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Wednesday and as its hump day, I thought i would try and show some of the Trumpys that are going to be seen on the Tarmac in 2016..
I am happy to say that they have such a great set up now and needed it to be honest, as the suspension is just what the proverbial Doctor ordered.
Triumph’s updated 2016 lineup blends cutting-edge modern technology with the old world charm of its legendary motorcycles
Since its launch in 1959, there are few bikes that have influenced pop-culture and, more importantly, retro-style biking as much as Triumph’s Bonneville has. The current Bonnie, after its 2001 launch, had been left virtually untouched for fourteen years, a testimony to the British maker having hit the nail on the head in preserving this motorcycle icon’s heritage.
Come 2016 though, Triumph will bring in five new, thoroughly revamped Bonnevilles, all ready to roll out of the state-of-the-art Hinckley manufacturing plant we recently visited, some of which will hit Indian shores around the upcoming Auto Expo 2016. The new bikes are powered by a new range of substantially more potent engines, deploying either a 900cc or full-blown 1200cc capacity, in parallel-twin layouts, with liquid cooling and fuel-injection, and are expected to bring the Bonneville into the 21st century while keeping intact their timeless appeal.
Starting with the most affordable amongst the new crop of Bonnevilles, the Street Twin is expected to be the most popular offering from Triumph when it goes on sale here in India. One look at it and you know for a fact that the Street Twin can’t be anything other than a Bonneville. To be made available in four paint schemes, black, a matte black, red or silver, the Street Twin is easily distinguished by its black 10-spoke alloy rims, as well as the blacked out bits on the lower parts of the bike, including the handsomely detailed engine.
The Street Twin pumps out a throaty and a rather exciting exhaust not from its smoothly profiled, brush finished twin exhausts. Expected to be priced close to the current Bonneville, the Street Twin will come powered by a four-stroke, 900cc, parallel-twin powerplant, which churns out its peak torque of 8.16kgm at amazingly low engine speeds, making it very rideable in urban conditions, while also holding ample punch across its rev range.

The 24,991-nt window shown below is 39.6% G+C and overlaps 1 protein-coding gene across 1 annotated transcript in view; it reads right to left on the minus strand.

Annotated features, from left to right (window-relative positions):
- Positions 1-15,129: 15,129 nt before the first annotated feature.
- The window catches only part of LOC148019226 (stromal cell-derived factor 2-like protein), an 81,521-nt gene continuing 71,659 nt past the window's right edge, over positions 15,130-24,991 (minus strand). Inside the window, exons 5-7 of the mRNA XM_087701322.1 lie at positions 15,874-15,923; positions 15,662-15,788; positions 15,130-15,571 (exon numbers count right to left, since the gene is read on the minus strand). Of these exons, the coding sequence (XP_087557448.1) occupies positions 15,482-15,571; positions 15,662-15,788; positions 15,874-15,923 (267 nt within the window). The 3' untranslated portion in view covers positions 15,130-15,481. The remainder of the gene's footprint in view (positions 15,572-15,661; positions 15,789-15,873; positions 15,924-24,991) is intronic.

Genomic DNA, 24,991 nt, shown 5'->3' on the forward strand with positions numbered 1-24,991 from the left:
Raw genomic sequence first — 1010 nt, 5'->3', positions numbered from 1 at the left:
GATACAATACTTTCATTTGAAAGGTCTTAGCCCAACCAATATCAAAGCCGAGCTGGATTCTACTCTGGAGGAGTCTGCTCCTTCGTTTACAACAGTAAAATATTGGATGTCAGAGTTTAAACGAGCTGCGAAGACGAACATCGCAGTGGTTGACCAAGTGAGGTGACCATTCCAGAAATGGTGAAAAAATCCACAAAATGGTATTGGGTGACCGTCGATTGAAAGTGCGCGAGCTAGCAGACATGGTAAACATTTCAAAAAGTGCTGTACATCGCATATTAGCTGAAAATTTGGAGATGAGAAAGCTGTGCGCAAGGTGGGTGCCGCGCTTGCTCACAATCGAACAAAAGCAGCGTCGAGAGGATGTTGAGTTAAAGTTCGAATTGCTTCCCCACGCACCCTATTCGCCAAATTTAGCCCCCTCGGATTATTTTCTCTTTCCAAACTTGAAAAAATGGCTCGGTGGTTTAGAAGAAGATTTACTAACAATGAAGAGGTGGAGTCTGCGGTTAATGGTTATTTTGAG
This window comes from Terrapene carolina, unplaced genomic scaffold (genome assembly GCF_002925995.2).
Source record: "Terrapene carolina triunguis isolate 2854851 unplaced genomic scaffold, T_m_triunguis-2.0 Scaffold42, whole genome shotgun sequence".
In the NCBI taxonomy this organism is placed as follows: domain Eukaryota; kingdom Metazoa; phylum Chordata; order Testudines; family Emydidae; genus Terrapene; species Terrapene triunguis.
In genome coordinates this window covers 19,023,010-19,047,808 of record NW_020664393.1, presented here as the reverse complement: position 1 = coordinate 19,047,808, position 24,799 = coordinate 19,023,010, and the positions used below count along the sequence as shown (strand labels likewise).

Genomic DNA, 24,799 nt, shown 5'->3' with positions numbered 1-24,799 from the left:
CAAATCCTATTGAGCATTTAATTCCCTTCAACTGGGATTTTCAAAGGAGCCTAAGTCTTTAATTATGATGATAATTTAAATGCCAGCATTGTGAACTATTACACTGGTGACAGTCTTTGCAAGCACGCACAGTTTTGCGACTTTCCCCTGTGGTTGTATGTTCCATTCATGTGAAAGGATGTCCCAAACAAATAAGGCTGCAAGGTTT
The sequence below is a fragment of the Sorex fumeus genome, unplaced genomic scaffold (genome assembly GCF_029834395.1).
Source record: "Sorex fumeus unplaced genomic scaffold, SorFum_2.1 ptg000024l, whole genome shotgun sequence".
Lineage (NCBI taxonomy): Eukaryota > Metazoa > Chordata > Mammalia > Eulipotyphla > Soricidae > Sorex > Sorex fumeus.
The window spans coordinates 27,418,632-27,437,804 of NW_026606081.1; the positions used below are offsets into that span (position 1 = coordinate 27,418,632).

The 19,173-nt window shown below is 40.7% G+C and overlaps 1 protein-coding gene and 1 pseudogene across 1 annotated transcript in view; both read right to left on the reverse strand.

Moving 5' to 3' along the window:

The smooth-running engine comes mated to a six-speed transmission and Triumph claims that the new Street Twins offer a 36 percent bump-up in fuel-efficiency, this in tow despite the promise of more exhilarating performance. And if that wasn’t enough, the Street Twin won’t feel a budget Bonnie, Triumph walking the extra mile to load up this new motorcycle with goodies like ride-by-wire throttle management, a switchable traction control system, a slip assist clutch which feels relatively lighter, plus an ABS system to widen the braking safety net. The Street Twin comes with a single disc rotor in front. In terms of features, the Street Twin gives you a gear-indicator on the instruments bay, a USB socket and engine immobiliser to mention a few.
Next up, the Bonneville T 120 is a modern-day Bonneville on which attention to retro-style detailing has been placed above all else. The bike, riding on shiny wire-spoked wheels, looks exotic thanks to the chromed out engine cases and the bright and old-school peashooter exhausts. Its twin front disc brakes and the twin-pod instrument cluster make it simple to differentiate the T 120 from a Street Twin. Triumph has worked to improve the ergonomics on all the 2016 Bonnevilles, so expect riding comfort to have taken a step forward. But the real plus over the Street Twin here comes in the form of the big leap on the engine front; the T120 getting a torquey 1,200cc, parallel-twin powerplant that sounds gruff and grunty.
As on the Street Twin, the T 120 comes with a ride-by-wire throttle, and six-speed gearbox, supported by a slip-assisted clutch. In addition to switchable traction control and ABS brakes, there are also two riding modes, Road and Rain. The T 120 also offers the luxury of heated grips for comfortable riding on winter mornings, apart from a USB charging point. Cruise control is optional.
Expect the Bonnevilles to offer a comfortable, upright riding position, as against the the sportier Thruxton, up next.
Triumph has upped their game on the upgraded, and not to forget, the stunningly styled 2016 Thruxton and Thruxton R models, Both the bikes come generously equipped with really top drawer specifications and beautiful detailing, which can be seen in the finely crafted Monza-style fuel filler cap. And you simply can’t miss the bar end mirrors, a neat design touch on the Thruxton that few other bikes can carry off so well. Although held together by spokes, the 17-inch Thruxton wheel rims are alloy constructed, as is the swingarm. Extras on the upmarket Thruxton R include a colour matched seat cowl, buffed steering headstock and clear anodise swingarm. There’s that authentic café racer look you can’t miss, and besides the aggressive styling, Triumph has given the Thruxtons the added bite of a specially tuned 1,200cc, parallel-twin powerplant that delivers 11kgm of maximum torque, twisted out at a sportier 5,000rpm, and marking a massive 57 percent leap on the previous model.
The Thruxton R comes with all the bells and whistles, stainless steel exhausts without catalytic converters for added oomph, Ohlins fully adjustable suspension at rear and Pirelli Diablo Rosso Corsa Tyres. And a set of floating twin disc brakes in front, clamped on by Brembo callipers. Besides the new bikes, also on offer is a mile long list of accessories and custom parts to match all the 2016 Bonneville bikes.
As for the bikes themselves, there’s virtually nothing that stays the same between these new Bonnevilles, and the pre-2016 bikes, save for the aplomb with which they have carried forward their legacy.